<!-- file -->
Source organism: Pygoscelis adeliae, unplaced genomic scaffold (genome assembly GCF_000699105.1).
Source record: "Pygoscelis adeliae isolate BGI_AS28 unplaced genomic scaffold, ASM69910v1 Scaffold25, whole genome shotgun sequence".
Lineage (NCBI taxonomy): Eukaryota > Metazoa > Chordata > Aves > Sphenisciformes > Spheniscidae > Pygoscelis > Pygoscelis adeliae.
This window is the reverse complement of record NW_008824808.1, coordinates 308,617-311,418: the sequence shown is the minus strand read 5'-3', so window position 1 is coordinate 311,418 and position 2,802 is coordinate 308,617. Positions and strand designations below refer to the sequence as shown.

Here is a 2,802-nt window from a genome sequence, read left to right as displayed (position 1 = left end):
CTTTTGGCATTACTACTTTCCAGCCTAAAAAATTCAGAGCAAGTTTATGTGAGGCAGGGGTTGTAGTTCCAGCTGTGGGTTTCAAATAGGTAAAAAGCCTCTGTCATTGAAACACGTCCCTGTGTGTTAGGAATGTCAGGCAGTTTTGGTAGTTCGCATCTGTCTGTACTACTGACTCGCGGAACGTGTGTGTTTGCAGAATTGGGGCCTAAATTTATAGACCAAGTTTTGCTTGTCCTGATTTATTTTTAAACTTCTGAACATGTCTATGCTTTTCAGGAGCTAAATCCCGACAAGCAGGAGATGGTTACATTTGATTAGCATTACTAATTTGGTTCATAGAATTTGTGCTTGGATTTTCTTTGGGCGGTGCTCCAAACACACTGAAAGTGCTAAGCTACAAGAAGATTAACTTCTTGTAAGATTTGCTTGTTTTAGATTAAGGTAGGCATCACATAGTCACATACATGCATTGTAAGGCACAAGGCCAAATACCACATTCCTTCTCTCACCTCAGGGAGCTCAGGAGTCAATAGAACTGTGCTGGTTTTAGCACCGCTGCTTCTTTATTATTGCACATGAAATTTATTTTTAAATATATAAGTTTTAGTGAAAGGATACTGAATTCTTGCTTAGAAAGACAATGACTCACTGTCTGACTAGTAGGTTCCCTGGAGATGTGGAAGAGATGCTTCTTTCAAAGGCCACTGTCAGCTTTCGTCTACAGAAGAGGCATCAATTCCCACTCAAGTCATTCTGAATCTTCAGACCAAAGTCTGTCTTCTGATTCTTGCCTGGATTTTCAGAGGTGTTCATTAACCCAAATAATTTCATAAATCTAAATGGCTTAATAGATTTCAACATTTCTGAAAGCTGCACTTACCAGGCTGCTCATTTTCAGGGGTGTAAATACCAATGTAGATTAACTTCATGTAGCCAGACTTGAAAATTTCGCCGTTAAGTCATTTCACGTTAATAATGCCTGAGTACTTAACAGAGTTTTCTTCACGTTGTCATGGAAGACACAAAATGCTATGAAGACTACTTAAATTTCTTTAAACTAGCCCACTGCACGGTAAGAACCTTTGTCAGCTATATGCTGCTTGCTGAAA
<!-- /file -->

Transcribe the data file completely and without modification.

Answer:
Source organism: Pygoscelis adeliae, unplaced genomic scaffold (genome assembly GCF_000699105.1).
Source record: "Pygoscelis adeliae isolate BGI_AS28 unplaced genomic scaffold, ASM69910v1 Scaffold25, whole genome shotgun sequence".
Lineage (NCBI taxonomy): Eukaryota > Metazoa > Chordata > Aves > Sphenisciformes > Spheniscidae > Pygoscelis > Pygoscelis adeliae.
This window is the reverse complement of record NW_008824808.1, coordinates 308,617-311,418: the sequence shown is the minus strand read 5'-3', so window position 1 is coordinate 311,418 and position 2,802 is coordinate 308,617. Positions and strand designations below refer to the sequence as shown.

Here is a 2,802-nt window from a genome sequence, read left to right as displayed (position 1 = left end):
CTTTTGGCATTACTACTTTCCAGCCTAAAAAATTCAGAGCAAGTTTATGTGAGGCAGGGGTTGTAGTTCCAGCTGTGGGTTTCAAATAGGTAAAAAGCCTCTGTCATTGAAACACGTCCCTGTGTGTTAGGAATGTCAGGCAGTTTTGGTAGTTCGCATCTGTCTGTACTACTGACTCGCGGAACGTGTGTGTTTGCAGAATTGGGGCCTAAATTTATAGACCAAGTTTTGCTTGTCCTGATTTATTTTTAAACTTCTGAACATGTCTATGCTTTTCAGGAGCTAAATCCCGACAAGCAGGAGATGGTTACATTTGATTAGCATTACTAATTTGGTTCATAGAATTTGTGCTTGGATTTTCTTTGGGCGGTGCTCCAAACACACTGAAAGTGCTAAGCTACAAGAAGATTAACTTCTTGTAAGATTTGCTTGTTTTAGATTAAGGTAGGCATCACATAGTCACATACATGCATTGTAAGGCACAAGGCCAAATACCACATTCCTTCTCTCACCTCAGGGAGCTCAGGAGTCAATAGAACTGTGCTGGTTTTAGCACCGCTGCTTCTTTATTATTGCACATGAAATTTATTTTTAAATATATAAGTTTTAGTGAAAGGATACTGAATTCTTGCTTAGAAAGACAATGACTCACTGTCTGACTAGTAGGTTCCCTGGAGATGTGGAAGAGATGCTTCTTTCAAAGGCCACTGTCAGCTTTCGTCTACAGAAGAGGCATCAATTCCCACTCAAGTCATTCTGAATCTTCAGACCAAAGTCTGTCTTCTGATTCTTGCCTGGATTTTCAGAGGTGTTCATTAACCCAAATAATTTCATAAATCTAAATGGCTTAATAGATTTCAACATTTCTGAAAGCTGCACTTACCAGGCTGCTCATTTTCAGGGGTGTAAATACCAATGTAGATTAACTTCATGTAGCCAGACTTGAAAATTTCGCCGTTAAGTCATTTCACGTTAATAATGCCTGAGTACTTAACAGAGTTTTCTTCACGTTGTCATGGAAGACACAAAATGCTATGAAGACTACTTAAATTTCTTTAAACTAGCCCACTGCACGGTAAGAACCTTTGTCAGCTATATGCTGCTTGCTGAAA